Tyler Clementi's Body Identified

Rutgers student's suicide has sparked national discussion on bullying and digital abuse.

Tyler Clementi's suicide, which was apparently triggered by the Rutgers University freshman's roommate allegedly posting a video of Clementi being intimate with another man online, has set off a national debate on the dangers of cyberbullying and the struggles of young gays and lesbians who are taunted by their peers.

On September 22, the 18-year-old announced on his Facebook page that he was going to jump off the George Washington Bridge in New York. Authorities have identified a body they found floating in the Hudson River on Wednesday (September 29) as Clementi's, according to the Wall Street Journal. A spokesperson for the New York City Medical Examiner's office said the death had been ruled a suicide, with the causes listed as drowning and blunt impact injuries from the fall.

Clementi's roommate, Dharan Ravi, and Ravi's childhood friend, Molly Wei, have both been charged with invading Clementi's privacy by allegedly taping him while he was engaged in sexual activities with another man. Prosecutors are now considering whether to add bias intimidation charges as well, which would be tied to the invasion of privacy charges and could double the amount of potential prison time served by Ravi and Wei to 10 years.

Clementi is one of many gay teens who appear to have taken their own lives recently after suffering bullying or intimidation at their schools.

On Thursday, MTV News spoke to celebrity blogger Perez Hilton, who said he was devastated by Clementi's story. "I'm just beyond sad — I'm crushed," Hilton told MTV News. "And also compelled to acting by the recent rash of young people killing themselves because of gay bullying and being harassed in school because people might think that they're gay."

Hilton stressed that distraught teens do have somewhere to go for proof that suicide is not the solution to their problems, and pointed to "Savage Love" columnist Dan Savage's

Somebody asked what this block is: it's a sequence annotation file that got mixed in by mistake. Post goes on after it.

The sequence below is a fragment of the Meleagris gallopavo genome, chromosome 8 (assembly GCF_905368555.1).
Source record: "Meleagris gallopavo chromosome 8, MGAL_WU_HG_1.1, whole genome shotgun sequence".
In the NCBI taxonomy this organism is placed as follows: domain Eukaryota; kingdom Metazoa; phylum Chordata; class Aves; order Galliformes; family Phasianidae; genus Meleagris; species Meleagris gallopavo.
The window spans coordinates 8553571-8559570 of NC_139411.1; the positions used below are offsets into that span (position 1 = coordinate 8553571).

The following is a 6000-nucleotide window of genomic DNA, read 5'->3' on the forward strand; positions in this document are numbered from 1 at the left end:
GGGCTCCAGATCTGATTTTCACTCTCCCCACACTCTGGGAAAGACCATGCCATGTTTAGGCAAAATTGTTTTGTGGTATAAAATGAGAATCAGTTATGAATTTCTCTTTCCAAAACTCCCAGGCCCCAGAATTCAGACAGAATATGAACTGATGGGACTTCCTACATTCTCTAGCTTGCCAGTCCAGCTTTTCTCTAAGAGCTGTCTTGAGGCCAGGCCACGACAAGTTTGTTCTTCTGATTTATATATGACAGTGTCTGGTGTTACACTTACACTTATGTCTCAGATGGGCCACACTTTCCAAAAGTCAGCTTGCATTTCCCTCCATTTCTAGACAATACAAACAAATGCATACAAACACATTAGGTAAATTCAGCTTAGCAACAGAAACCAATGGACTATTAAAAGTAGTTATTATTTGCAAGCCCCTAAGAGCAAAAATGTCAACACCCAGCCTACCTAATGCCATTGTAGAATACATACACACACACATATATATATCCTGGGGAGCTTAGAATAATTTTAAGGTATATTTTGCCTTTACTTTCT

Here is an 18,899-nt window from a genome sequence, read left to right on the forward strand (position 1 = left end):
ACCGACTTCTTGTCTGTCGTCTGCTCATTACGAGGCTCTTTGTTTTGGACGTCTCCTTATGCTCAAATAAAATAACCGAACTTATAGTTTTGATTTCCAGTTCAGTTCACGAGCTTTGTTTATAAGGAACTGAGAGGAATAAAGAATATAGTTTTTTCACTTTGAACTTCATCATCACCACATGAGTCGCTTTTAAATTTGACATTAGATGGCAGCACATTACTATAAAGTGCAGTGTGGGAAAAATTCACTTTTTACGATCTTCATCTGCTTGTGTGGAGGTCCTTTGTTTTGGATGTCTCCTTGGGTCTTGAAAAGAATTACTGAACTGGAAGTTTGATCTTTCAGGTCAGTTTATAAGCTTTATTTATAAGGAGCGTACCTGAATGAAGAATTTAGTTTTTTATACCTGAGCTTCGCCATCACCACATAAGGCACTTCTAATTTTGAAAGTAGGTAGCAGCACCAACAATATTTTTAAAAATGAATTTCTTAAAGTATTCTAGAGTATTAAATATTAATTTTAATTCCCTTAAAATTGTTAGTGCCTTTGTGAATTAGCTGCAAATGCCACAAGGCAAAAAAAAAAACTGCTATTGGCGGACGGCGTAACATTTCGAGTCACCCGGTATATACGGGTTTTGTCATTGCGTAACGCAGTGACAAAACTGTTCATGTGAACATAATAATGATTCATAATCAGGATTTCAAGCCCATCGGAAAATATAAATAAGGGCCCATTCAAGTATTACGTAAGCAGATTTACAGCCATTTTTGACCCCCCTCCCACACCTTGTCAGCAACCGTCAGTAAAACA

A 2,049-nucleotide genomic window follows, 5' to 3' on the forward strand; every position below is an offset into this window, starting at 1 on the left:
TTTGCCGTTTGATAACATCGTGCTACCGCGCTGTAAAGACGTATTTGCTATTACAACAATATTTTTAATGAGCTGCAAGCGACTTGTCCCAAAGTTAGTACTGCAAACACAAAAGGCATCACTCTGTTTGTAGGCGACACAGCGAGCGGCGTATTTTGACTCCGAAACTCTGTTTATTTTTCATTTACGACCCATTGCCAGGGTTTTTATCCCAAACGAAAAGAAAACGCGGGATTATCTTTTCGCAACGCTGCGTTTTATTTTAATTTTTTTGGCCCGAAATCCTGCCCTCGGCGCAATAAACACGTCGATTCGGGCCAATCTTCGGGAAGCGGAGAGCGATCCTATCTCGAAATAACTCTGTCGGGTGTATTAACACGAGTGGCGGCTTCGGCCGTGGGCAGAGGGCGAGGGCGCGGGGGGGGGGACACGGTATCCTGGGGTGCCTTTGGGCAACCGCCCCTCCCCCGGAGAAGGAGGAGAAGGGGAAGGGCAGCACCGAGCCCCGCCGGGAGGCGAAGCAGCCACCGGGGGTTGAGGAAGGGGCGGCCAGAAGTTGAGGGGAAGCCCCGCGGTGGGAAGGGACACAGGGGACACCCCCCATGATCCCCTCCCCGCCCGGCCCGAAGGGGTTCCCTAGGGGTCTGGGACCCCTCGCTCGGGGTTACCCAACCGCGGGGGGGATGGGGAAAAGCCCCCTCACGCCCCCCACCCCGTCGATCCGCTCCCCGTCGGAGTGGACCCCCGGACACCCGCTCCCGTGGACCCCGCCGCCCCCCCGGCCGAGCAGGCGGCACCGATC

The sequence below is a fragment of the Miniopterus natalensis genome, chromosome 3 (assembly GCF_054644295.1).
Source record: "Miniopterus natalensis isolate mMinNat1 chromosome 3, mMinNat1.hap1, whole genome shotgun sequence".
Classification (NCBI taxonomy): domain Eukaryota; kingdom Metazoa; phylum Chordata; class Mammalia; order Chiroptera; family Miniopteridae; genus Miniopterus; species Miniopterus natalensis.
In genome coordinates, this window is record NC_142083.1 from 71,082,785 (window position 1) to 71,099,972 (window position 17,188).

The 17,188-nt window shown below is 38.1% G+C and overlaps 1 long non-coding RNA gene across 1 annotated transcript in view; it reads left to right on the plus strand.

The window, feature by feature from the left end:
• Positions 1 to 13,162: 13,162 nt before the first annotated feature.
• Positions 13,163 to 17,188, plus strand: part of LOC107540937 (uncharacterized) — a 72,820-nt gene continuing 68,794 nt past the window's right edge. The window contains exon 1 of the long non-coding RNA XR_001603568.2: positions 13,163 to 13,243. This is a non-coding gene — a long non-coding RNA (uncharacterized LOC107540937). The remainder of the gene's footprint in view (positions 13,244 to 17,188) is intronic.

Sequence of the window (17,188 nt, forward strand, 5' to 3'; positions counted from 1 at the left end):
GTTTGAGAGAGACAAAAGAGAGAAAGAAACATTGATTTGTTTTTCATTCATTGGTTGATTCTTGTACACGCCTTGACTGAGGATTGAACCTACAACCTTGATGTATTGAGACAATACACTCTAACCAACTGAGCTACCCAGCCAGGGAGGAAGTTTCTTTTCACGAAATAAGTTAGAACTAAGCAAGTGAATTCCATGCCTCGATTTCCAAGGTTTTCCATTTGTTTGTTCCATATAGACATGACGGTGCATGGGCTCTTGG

target="_blank">"It Gets Better" project.

Savage told MTV that the project was spurred by the suicide of 15-year-old Billy Lucas of Indiana, who took his life after being taunted by classmates for being gay. "I posted something to my blog about Billy Lucas — who might not have even been gay, he wasn't out if he was gay, and not all kids who experience anti-gay bullying are gay — but he was bullied for being gay. ... And I was reading about him and about Justin Aaberg [another teenager who committed suicide after being bullied at school] in Minnesota, and the reaction as an openly gay adult, always, when you read these stories is, 'I wish I could've talked to this kid for five minutes, so I could've told him it gets better.' "

Hilton and Savage aren't the only ones speaking out on the topic. Former MTV VJ La La Vazquez teamed up with R&B star Ciara for a YouTube video offering support to young people affected by bullying. Jay Manuel from "America's Next Top Model" also made a video telling teens that regardless of their current situation, the future is bright. Also weighing in on the subject through Twitter and video were Good Charlotte's Joel Madden, "One Tree Hill" actress Sophia Bush and openly gay talk show host

target="_blank">Ellen DeGeneres.

MTV's ongoing "A Thin Line" project provides stories and resources for anyone who believes they are being cyberbullied or who is looking for ways to stop harassment by digital means.